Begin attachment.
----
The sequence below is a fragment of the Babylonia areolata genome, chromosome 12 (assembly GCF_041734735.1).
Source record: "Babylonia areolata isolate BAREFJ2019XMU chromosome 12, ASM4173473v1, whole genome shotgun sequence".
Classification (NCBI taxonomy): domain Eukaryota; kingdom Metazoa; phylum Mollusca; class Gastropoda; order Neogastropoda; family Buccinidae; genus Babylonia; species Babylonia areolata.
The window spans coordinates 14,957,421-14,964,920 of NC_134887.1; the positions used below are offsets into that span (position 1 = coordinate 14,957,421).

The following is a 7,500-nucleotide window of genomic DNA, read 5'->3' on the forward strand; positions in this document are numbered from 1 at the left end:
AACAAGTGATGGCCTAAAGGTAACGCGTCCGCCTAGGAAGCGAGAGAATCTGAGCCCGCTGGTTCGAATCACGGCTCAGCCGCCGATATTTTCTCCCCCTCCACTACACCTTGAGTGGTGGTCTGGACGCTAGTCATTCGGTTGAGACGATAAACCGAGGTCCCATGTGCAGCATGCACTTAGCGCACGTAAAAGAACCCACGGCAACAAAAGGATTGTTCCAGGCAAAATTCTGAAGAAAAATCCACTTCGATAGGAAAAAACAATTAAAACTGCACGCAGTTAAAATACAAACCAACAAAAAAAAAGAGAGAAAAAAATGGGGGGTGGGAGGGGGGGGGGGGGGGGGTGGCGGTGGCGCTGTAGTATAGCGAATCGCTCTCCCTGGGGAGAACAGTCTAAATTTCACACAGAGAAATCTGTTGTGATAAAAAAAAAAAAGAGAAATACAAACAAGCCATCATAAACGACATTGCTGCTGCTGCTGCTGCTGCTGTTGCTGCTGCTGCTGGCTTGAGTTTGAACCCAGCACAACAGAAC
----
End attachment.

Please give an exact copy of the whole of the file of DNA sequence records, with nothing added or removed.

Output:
The sequence below is a fragment of the Babylonia areolata genome, chromosome 12 (assembly GCF_041734735.1).
Source record: "Babylonia areolata isolate BAREFJ2019XMU chromosome 12, ASM4173473v1, whole genome shotgun sequence".
Classification (NCBI taxonomy): domain Eukaryota; kingdom Metazoa; phylum Mollusca; class Gastropoda; order Neogastropoda; family Buccinidae; genus Babylonia; species Babylonia areolata.
The window spans coordinates 14,957,421-14,964,920 of NC_134887.1; the positions used below are offsets into that span (position 1 = coordinate 14,957,421).

The following is a 7,500-nucleotide window of genomic DNA, read 5'->3' on the forward strand; positions in this document are numbered from 1 at the left end:
AACAAGTGATGGCCTAAAGGTAACGCGTCCGCCTAGGAAGCGAGAGAATCTGAGCCCGCTGGTTCGAATCACGGCTCAGCCGCCGATATTTTCTCCCCCTCCACTACACCTTGAGTGGTGGTCTGGACGCTAGTCATTCGGTTGAGACGATAAACCGAGGTCCCATGTGCAGCATGCACTTAGCGCACGTAAAAGAACCCACGGCAACAAAAGGATTGTTCCAGGCAAAATTCTGAAGAAAAATCCACTTCGATAGGAAAAAACAATTAAAACTGCACGCAGTTAAAATACAAACCAACAAAAAAAAAGAGAGAAAAAAATGGGGGGTGGGAGGGGGGGGGGGGGGGGGTGGCGGTGGCGCTGTAGTATAGCGAATCGCTCTCCCTGGGGAGAACAGTCTAAATTTCACACAGAGAAATCTGTTGTGATAAAAAAAAAAAAGAGAAATACAAACAAGCCATCATAAACGACATTGCTGCTGCTGCTGCTGCTGCTGTTGCTGCTGCTGCTGGCTTGAGTTTGAACCCAGCACAACAGAAC